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Serological procedure: Typhoid and Paratyphoid Fever

The etiological agent is Salmonella species; it occurs in human only. Sometimes it is termed as enteric fever since they colonize the intestine. Salmonella of medically important species are S.typhi (typhoid fever), S.paratyphi A and B (paratyphoid fever).
The etiological agent is Salmonella species; it occurs in human only

Typhoid and paratyphoid fever is transmitted through ingestion of contaminated food or water. They contaminate usually by carriers like rodents, hens, cows, etc. Typhoid or enteric fever is a clinical syndrome characterized by fever, headache, splenomegaly, leucopenia and cough.

Its incubation period ranges from 7 to 14 days. In 5% to10% of untreated patients relapse may occur the symptoms in relapse are milder than the initial illness and begin about two weeks after discontinuation of antimicrobial therapy. The carrier state is assymptomatic and in 1 - 3% of carriers there is continuous excretion of S.typhi for a minimum of one year. The gall bladder is the site of persistent intestinal infection.

Identification of salmonella

Salmonella species can be identified based on their antigenic structure they possess. They have three different antigenic structures.
O- Antigen (somatic antigen): It is lipopolysaccharide of the outer membrane, which is heat and alcohol stable antigen. Salmonella is divided in to five distinct serogroups (A-E) on the basis of somatic antigen.
H-antigen (flagellar antigen): H-antigen is protein, which makes the perithrchous flagella. It is heat and alcohol labile. Salmonella is further subdivided in to more than 1200 serotypes on the basis of flagellar antigens.
Vi- Antigen: This is the antigen that determines the virulence, the ability to cause disease, of the organism.

Preparation of antigen suspension

Salmonella antigen suspension is available commercially and it’s also possible to prepare in the laboratory.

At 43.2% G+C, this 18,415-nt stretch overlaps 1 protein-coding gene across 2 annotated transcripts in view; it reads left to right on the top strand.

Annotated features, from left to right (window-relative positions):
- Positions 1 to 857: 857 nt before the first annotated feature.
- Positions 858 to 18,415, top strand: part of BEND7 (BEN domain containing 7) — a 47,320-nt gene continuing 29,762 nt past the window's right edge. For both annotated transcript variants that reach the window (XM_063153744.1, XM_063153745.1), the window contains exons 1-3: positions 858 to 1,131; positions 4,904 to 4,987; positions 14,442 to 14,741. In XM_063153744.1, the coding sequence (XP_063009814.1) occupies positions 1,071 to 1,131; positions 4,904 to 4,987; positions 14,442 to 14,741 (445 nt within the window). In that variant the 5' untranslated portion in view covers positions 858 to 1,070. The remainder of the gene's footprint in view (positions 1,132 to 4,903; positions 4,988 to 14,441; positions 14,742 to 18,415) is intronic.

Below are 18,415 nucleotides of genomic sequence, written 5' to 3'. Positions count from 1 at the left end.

A. Preparation of H antigen (flagellar antigen)
1. Inoculate bacteria from a single colony in to a broth and incubate for 6hrs.
2. View a drop of the culture in a wet film to confirm that most of the bacteria are motile and therefore sufficiently flagellated for the tests.
3. Kill the culture by adding formaldehyde to a concentration of 0.2% and incubate for several hours at 370°C

B. Preparation of O antigen

1. Suspend the bacteria from an agar culture in saline and heat for 30 minute at 1000°C to remove the flagella.
2. Centrifuge to separate the bacteria from the detached flagella.
3. Resuspend the bacteria in saline.
1. Remove the flagella by mixing a dense saline suspension of the bacteria with an equal volume of absolute ethanol
2. Incubate for 20 hr at 370°C
3. Dilute the suspension with saline.

Widal test

Widal test is a serological test, which is commonly used to diagnose typhoid and paratyphoid fever. The patient’s serum is tested for O and H antibodies
Rapid slide (Screening) test
1. Clean the glass slides supplied in the kit well and wipe it free of water.
2. Place one drop of undiluted test serum in each of the first circle (1to4) and one drop of positive control serum in each of the last two circles.
3. Place one drop of antigen O, H, A (H) and B (H) in circle 1, 2, 3, and 4 respectively and O antigen in circle five and H antigen in circle 6
4. Mix the contents of each circle with separate applicator stick and spread to fill the whole area of the individual circle.
5. Rotate the slide for one minute and observe for agglutination.
If agglutination is visible, quantitative estimation of the titer of the appropriate antibodies should be done

Tube agglutination method

1. Take a set of 8 clean dry test tubes for each serum to be tested.
2. Place 1.9ml of saline in tube 1 and 1 ml of saline in other tuber (2-8)
3. Transfer 0.1 ml of undiluted serum to tube 1. Mix thoroughly. The resultant dilution of serum is 1:20.
4. Further dilutions are done in the following
a) Transfer 1ml of the diluted serum from tube 1 and place in tube 2 this leads to 1:40 dilutions in tube2
b) Repeat the transfer process for tube 7 after mixing.
c) Leave 1 ml of saline in tube 8 at the ‘saline control’
Note. Tube 1 has a serum dilution of 1:20, 1:40 (2), 1:80 (3), and 1:160 (4), 1:320 (5), 1:640 (6) and 1:1280 (7).
5. Add one drop of appropriate antigen in each (use only that antigen suspension which has given a positive reaction in the screening test).
Note: Each antigen (O, H, AH, BH) will require a series of 8 tubes for determine the titer of their corresponding antibodies.
6. Mix well and incubate overnight (16-18 hrs) at 370°C.
7. Examine agglutination macroscopically.
8. Two tubes for positive control O and it antigen should be included.


1. Only a titer above 1:80 should be considered as significant.
2. A rise in titer (done each week) is considered to be definite evidence of infection. A single test result is considered of diagnostic value only when it is usually high (above 160).
3. Antibiotic treatment in typhoid fever often prevents a rise in titer,
4. A negative test does not rule out the possibility of infection because of the tine when the blood sample was taken in relation to the stage of the disease.
5. Positive results should always be interpreted with reference to clinical findings.


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